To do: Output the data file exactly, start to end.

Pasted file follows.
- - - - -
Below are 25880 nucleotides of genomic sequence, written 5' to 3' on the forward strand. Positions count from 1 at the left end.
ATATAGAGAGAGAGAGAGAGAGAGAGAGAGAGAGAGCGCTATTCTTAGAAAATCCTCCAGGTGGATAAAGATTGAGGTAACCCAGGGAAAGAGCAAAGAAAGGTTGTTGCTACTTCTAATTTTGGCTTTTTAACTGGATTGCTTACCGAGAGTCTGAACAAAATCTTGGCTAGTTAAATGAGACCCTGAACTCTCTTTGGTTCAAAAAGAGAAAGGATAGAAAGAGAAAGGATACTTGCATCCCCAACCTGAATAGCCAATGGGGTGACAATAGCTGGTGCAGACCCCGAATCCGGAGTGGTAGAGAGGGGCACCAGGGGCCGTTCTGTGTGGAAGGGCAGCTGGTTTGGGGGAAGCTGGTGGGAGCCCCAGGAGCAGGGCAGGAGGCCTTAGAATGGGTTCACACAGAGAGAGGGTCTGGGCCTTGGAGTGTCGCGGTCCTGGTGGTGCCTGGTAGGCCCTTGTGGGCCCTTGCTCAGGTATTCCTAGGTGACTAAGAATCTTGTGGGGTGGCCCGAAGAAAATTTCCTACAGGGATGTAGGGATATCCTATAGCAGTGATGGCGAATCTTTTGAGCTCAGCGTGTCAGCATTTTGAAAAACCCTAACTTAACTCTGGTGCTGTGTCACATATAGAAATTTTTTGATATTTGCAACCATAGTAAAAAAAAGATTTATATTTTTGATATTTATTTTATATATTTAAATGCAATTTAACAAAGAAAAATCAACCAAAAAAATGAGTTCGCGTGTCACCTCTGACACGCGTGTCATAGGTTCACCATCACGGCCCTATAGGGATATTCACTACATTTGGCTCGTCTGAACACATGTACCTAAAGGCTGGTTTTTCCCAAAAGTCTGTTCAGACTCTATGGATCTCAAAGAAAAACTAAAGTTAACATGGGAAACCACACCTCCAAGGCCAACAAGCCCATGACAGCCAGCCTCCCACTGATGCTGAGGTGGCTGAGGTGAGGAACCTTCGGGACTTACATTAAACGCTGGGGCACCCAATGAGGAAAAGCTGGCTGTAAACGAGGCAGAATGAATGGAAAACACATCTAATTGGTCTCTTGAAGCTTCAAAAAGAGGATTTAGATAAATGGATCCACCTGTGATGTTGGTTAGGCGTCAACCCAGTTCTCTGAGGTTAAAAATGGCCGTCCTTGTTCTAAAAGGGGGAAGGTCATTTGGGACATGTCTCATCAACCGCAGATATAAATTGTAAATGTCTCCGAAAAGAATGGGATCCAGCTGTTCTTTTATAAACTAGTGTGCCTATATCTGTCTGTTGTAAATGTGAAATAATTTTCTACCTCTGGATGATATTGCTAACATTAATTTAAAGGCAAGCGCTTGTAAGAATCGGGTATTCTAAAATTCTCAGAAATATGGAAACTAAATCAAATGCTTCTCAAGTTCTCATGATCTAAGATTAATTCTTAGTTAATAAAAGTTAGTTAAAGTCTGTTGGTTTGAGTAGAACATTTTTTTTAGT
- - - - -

Below are 25880 nucleotides of genomic sequence, written 5' to 3' on the forward strand. Positions count from 1 at the left end.
ATATAGAGAGAGAGAGAGAGAGAGAGAGAGAGAGAGCGCTATTCTTAGAAAATCCTCCAGGTGGATAAAGATTGAGGTAACCCAGGGAAAGAGCAAAGAAAGGTTGTTGCTACTTCTAATTTTGGCTTTTTAACTGGATTGCTTACCGAGAGTCTGAACAAAATCTTGGCTAGTTAAATGAGACCCTGAACTCTCTTTGGTTCAAAAAGAGAAAGGATAGAAAGAGAAAGGATACTTGCATCCCCAACCTGAATAGCCAATGGGGTGACAATAGCTGGTGCAGACCCCGAATCCGGAGTGGTAGAGAGGGGCACCAGGGGCCGTTCTGTGTGGAAGGGCAGCTGGTTTGGGGGAAGCTGGTGGGAGCCCCAGGAGCAGGGCAGGAGGCCTTAGAATGGGTTCACACAGAGAGAGGGTCTGGGCCTTGGAGTGTCGCGGTCCTGGTGGTGCCTGGTAGGCCCTTGTGGGCCCTTGCTCAGGTATTCCTAGGTGACTAAGAATCTTGTGGGGTGGCCCGAAGAAAATTTCCTACAGGGATGTAGGGATATCCTATAGCAGTGATGGCGAATCTTTTGAGCTCAGCGTGTCAGCATTTTGAAAAACCCTAACTTAACTCTGGTGCTGTGTCACATATAGAAATTTTTTGATATTTGCAACCATAGTAAAAAAAAGATTTATATTTTTGATATTTATTTTATATATTTAAATGCAATTTAACAAAGAAAAATCAACCAAAAAAATGAGTTCGCGTGTCACCTCTGACACGCGTGTCATAGGTTCACCATCACGGCCCTATAGGGATATTCACTACATTTGGCTCGTCTGAACACATGTACCTAAAGGCTGGTTTTTCCCAAAAGTCTGTTCAGACTCTATGGATCTCAAAGAAAAACTAAAGTTAACATGGGAAACCACACCTCCAAGGCCAACAAGCCCATGACAGCCAGCCTCCCACTGATGCTGAGGTGGCTGAGGTGAGGAACCTTCGGGACTTACATTAAACGCTGGGGCACCCAATGAGGAAAAGCTGGCTGTAAACGAGGCAGAATGAATGGAAAACACATCTAATTGGTCTCTTGAAGCTTCAAAAAGAGGATTTAGATAAATGGATCCACCTGTGATGTTGGTTAGGCGTCAACCCAGTTCTCTGAGGTTAAAAATGGCCGTCCTTGTTCTAAAAGGGGGAAGGTCATTTGGGACATGTCTCATCAACCGCAGATATAAATTGTAAATGTCTCCGAAAAGAATGGGATCCAGCTGTTCTTTTATAAACTAGTGTGCCTATATCTGTCTGTTGTAAATGTGAAATAATTTTCTACCTCTGGATGATATTGCTAACATTAATTTAAAGGCAAGCGCTTGTAAGAATCGGGTATTCTAAAATTCTCAGAAATATGGAAACTAAATCAAATGCTTCTCAAGTTCTCATGATCTAAGATTAATTCTTAGTTAATAAAAGTTAGTTAAAGTCTGTTGGTTTGAGTAGAACATTTTTTTTAGT